Form and Content

(Masterpieces of Women's Literature)

Mother and Son employs an austere narrative style consisting mostly of dialogue to reveal unhealthy patterns within traditional English family life. As with all Compton-Burnett’s work, the subject of this novel is her own childhood in a rigid and autocratic Victorian environment. The narrative features two parallel sets of people; in this case, a household headed by Miranda Hume and another headed by Emma Greatheart. Although Miranda Hume is in failing health, she is still able to bully her husband and children. She seems to dote on her son Rosebery, but she has prevented him from having a life of his own. Her husband prefers the three children of his late brother, who serve as a kind of Greek chorus. The amused and bitter commentary of these children contrasts with the behavior of Rosebery, who basks in his role as his mother’s favorite.

Miranda’s rude and overbearing treatment of Miss Burke, who had hoped to become her paid companion, has led Burke to accept a position as a housekeeper to the neighboring Emma Greatheart. In a parallel move, Hester Wolsey, Emma’s friend, is forced by economic necessity to accept the post as Miranda’s companion. It is she who creates the relationship between the two households. As Miss Wolsey insinuates herself into the Hume family, Miranda declines in health. At a moment when Miranda is particularly unwell, Julius confesses that he is really the father of the three younger children. Miranda, who has...

(The entire section is 559 words.)


(Masterpieces of Women's Literature)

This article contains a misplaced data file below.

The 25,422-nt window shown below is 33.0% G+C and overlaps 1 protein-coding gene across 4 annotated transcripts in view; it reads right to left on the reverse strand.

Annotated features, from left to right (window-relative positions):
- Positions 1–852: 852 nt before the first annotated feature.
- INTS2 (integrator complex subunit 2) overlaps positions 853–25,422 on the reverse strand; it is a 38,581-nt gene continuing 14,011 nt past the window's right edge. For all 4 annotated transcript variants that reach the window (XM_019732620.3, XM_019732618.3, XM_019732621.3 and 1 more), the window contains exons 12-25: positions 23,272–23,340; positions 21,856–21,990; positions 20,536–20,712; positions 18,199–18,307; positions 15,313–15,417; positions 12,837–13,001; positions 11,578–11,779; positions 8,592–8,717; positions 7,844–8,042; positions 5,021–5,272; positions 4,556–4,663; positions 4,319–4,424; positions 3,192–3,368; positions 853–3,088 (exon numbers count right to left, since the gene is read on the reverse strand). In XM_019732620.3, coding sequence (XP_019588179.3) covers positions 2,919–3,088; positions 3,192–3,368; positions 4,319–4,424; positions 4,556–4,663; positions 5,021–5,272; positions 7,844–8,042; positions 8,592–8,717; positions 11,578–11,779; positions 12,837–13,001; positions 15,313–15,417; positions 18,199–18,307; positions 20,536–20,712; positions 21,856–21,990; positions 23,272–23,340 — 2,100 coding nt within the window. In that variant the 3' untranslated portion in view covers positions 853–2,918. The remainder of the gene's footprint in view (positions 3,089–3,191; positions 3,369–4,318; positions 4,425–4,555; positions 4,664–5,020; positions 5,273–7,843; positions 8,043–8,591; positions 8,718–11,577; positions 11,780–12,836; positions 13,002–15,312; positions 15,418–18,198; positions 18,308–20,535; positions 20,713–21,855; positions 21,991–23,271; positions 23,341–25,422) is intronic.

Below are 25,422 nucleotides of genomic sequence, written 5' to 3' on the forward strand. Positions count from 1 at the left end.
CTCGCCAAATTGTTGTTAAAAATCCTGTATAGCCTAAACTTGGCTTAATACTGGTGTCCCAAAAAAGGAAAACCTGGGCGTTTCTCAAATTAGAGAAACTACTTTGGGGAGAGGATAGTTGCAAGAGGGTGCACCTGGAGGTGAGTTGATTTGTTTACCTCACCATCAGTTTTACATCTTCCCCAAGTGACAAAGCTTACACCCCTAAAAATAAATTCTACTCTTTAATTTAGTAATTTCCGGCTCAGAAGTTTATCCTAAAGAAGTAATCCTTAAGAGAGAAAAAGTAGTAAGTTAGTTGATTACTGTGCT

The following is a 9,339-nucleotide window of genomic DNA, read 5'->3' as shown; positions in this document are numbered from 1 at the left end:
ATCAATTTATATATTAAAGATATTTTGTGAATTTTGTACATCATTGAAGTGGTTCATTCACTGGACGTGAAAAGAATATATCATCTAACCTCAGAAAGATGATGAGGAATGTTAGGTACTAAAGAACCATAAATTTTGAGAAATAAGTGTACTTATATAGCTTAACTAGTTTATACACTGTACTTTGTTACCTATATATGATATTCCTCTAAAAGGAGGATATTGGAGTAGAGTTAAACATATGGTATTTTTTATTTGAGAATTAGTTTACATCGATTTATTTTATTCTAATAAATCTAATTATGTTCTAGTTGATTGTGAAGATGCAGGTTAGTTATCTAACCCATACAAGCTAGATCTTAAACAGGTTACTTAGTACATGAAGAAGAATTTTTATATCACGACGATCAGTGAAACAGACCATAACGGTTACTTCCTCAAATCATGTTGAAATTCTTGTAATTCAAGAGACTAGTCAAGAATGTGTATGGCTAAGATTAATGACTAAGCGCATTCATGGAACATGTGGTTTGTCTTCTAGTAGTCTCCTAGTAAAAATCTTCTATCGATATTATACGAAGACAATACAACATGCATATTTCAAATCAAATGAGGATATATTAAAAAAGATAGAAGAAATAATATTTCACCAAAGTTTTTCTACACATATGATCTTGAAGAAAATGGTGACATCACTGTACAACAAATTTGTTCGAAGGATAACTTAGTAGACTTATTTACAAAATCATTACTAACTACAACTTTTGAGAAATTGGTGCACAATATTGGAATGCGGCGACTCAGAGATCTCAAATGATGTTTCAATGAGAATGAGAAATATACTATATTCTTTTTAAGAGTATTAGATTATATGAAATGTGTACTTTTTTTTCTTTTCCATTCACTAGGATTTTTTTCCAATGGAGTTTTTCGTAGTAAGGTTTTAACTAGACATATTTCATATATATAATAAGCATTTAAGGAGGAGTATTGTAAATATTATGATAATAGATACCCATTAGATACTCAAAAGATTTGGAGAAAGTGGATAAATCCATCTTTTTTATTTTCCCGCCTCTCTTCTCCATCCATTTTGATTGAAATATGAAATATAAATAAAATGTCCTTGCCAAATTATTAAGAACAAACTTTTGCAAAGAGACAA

Ivy Compton-Burnett has gained the attention of feminists, who have praised her critique of the Victorian image of women as domestic angels, her demystification of motherhood, and her exposure of the inequitable power structures of the traditional family. All Compton-Burnett’s novels cover the same material—namely, her childhood in a large Victorian family. By her own admission, she never really entered modern life; in a sense, she was haunted by her childhood, which gave her her great subject. The perspective of her novels reflects the deep changes that overcame her psyche and her society in the wake of World War I. Within the narrow confines of her country houses and their old-fashioned denizens, she was able to write telling satires not only of the traditional family but also of other British institutions such as the class and educational systems. She also commented on political issues such as modern totalitarianism and the repression of human rights.

Reared in an artistic and intellectual atmosphere, Compton-Burnett took her vocation as a novelist quite seriously. Although she was deeply attached to the world of her childhood, she is ironically also one of its most effective critics. From her second novel through her twentieth, her work remained consistent in subject and treatment, so that there appears to be no distinctive “major phase.” All of her novels show her to be a pioneer in the art of modern fiction who broke free of conventional...

(The entire section is 465 words.)

Places Discussed

(Critical Guide to Settings and Places in Literature)

Miranda Hume’s house